The Pentagon 9/11 Memorial

The Pentagon 9/11 Memorial

Today is the 13th anniversary of the Tuesday, September 11, 2001 terrorist attacks, a series of four coordinated attacks launched by the Islamic terrorist group al-Qaeda against the United States, using four passenger airlines to attack targets in New York City and the D.C. metropolitan area. It is estimated that the attacks killed almost 3,000 people, and caused at least $10 billion in property and infrastructure damage.

In commemoration of the anniversary of the attacks, I rode to The Pentagon Memorial, which is located at 1 North Rotary Road (MAP) on the grounds of The Pentagon, just southwest of the main building in Arlington, Virginia. The Pentagon Memorial was opened to the public six years ago today, on September 11, 2008.

The Pentagon Memorial is a permanent outdoor memorial to the victims who died in the Pentagon, or were passengers or crew members aboard American Airlines Flight 77, which was crashed by the terrorists into the building as part of the attacks. The memorial’s design was developed by Julie Beckman and Keith Kaseman. Their vision for the Memorial was selected from more than 1,100 submissions by a panel of architects, family members, and public figures in the D.C. area, including two former Secretaries of Defense.

To honor the 184 victims, the main focus of the memorial consists of a corresponding number of cantilevered benches, which are illuminated, and made of stainless steel and inlaid with smooth granite. Each bench includes a shallow lighted pool of flowing water underneath it, and is engraved with the name of an individual victim. If more than one member of a family died during the attack, family names are listed in the reflecting pool under the bench in order to forever bind the family together. This is in addition to the separate benches that have been created for each individual family member. Symbolically, the benches representing the victims that were inside the Pentagon are arranged so those reading the names are facing the Pentagon’s south facade, where the plane struck. The benches dedicated to victims aboard the plane are arranged so that those reading the engraved name are facing skyward along the path the plane traveled.

The memorial also includes an “Age Wall” which encircles the area where the benches are located. The wall increases one inch per year in height above the perimeter bench relative to the age lines. As visitors move through the Memorial, the wall gets higher, growing from an initial height of three inches, representing the youngest victim, three year-old Dana Falkenberg.  Dana had just celebrated her third birthday, and was on Flight 77 along with her 9-year old sister Zoe, and their parents, Charles and Leslie. The wall progresses to a height of 71 inches, the age of John D. Yamnicky, Sr., the oldest of the 184 victims.  He was a retired Navy captain who was also on the plane.  He was enroute to a business meeting.  Inclusion of the age lines in the architectural design is intended to unify the victims without regard to their status as man or woman, military or civilian, rich or poor.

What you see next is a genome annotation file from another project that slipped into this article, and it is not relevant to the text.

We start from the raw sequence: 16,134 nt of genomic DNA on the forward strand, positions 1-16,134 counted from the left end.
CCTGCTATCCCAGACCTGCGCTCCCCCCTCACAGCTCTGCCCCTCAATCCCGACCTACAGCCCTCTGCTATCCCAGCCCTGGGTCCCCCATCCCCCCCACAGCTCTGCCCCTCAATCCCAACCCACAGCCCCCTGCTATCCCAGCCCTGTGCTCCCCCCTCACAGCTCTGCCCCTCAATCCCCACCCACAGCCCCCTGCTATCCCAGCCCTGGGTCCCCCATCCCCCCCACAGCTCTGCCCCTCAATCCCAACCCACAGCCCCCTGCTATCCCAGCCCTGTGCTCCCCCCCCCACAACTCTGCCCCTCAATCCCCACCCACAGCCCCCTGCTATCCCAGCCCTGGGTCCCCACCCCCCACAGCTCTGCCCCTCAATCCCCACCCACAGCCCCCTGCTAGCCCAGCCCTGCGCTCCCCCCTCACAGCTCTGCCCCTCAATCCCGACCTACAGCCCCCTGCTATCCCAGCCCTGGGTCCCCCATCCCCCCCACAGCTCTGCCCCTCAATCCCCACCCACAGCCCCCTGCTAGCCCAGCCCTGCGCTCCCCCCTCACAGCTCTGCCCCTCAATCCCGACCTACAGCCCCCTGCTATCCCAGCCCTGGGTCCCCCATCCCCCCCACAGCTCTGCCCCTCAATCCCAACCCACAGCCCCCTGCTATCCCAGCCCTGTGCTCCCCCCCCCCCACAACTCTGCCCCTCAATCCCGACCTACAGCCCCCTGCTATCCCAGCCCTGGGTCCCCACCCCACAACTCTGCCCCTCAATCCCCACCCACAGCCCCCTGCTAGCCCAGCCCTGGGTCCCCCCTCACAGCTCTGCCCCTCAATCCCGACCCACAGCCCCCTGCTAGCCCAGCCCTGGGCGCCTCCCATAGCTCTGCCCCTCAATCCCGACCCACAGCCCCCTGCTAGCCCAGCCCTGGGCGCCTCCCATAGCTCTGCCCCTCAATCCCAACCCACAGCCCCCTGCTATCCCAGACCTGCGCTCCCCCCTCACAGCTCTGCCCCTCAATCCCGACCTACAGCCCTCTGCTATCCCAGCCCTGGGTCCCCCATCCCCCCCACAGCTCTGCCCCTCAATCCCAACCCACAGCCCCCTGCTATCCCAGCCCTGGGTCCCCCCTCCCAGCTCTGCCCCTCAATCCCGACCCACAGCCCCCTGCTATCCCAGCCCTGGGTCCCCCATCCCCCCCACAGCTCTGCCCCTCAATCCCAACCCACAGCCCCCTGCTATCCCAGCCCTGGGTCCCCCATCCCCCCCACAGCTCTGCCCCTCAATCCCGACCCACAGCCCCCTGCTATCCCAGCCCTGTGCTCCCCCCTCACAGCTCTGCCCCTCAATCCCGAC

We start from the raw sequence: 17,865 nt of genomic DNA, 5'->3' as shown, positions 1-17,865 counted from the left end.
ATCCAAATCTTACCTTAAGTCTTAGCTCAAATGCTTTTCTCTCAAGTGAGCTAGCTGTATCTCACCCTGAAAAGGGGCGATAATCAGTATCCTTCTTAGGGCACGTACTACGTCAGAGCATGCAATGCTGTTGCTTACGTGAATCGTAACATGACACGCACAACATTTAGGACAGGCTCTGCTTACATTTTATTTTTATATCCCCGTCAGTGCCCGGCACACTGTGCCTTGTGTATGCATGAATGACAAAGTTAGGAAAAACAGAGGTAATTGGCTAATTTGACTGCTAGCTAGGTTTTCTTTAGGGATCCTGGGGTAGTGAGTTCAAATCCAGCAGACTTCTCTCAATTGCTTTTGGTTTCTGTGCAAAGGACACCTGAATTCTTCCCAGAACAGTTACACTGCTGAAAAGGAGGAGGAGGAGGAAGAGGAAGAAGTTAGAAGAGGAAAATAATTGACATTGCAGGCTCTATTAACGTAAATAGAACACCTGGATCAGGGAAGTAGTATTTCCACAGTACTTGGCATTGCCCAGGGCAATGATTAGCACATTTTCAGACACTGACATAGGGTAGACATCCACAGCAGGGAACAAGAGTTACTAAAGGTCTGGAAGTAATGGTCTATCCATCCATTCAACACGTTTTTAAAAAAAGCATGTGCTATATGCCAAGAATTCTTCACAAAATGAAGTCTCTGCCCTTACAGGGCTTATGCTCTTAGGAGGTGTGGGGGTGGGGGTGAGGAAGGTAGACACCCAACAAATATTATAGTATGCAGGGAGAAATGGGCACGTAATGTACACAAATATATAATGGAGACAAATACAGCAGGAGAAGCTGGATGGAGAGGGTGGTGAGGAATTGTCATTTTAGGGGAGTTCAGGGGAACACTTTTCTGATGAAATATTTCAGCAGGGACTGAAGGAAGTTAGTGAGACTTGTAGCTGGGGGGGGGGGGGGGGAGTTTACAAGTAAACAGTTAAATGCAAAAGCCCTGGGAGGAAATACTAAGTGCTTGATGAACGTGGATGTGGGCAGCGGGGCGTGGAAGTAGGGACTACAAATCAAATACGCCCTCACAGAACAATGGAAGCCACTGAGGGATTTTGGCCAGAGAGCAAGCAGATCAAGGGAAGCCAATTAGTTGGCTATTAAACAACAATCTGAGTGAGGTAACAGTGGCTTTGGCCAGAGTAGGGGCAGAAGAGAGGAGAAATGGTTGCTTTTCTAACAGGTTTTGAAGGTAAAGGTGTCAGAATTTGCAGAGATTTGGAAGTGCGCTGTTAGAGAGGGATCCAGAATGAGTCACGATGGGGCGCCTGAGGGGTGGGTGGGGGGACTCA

Other aspects of the Pentagon Memorial include flags, plaques, and walking paths. There are also 85 crape myrtle trees which are clustered around the memorial benches, but are not dedicated to any one victim. These trees will grow to a height of up to 30 feet, and will provide a canopy of shade over the Memorial for years to come.

Memorial services were also held at the Pentagon on this day, as they are on each anniversary of the attacks. A service for employees only is held in an auditorium inside the Pentagon. A smaller service is also held at the memorial site for family and friends of victims, as well as the public.

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Comments
  1. Beachbums1 says:

    It’s a beautiful and well-thought out memorial. Your photos show the essence of the place…

    Liked by 1 person

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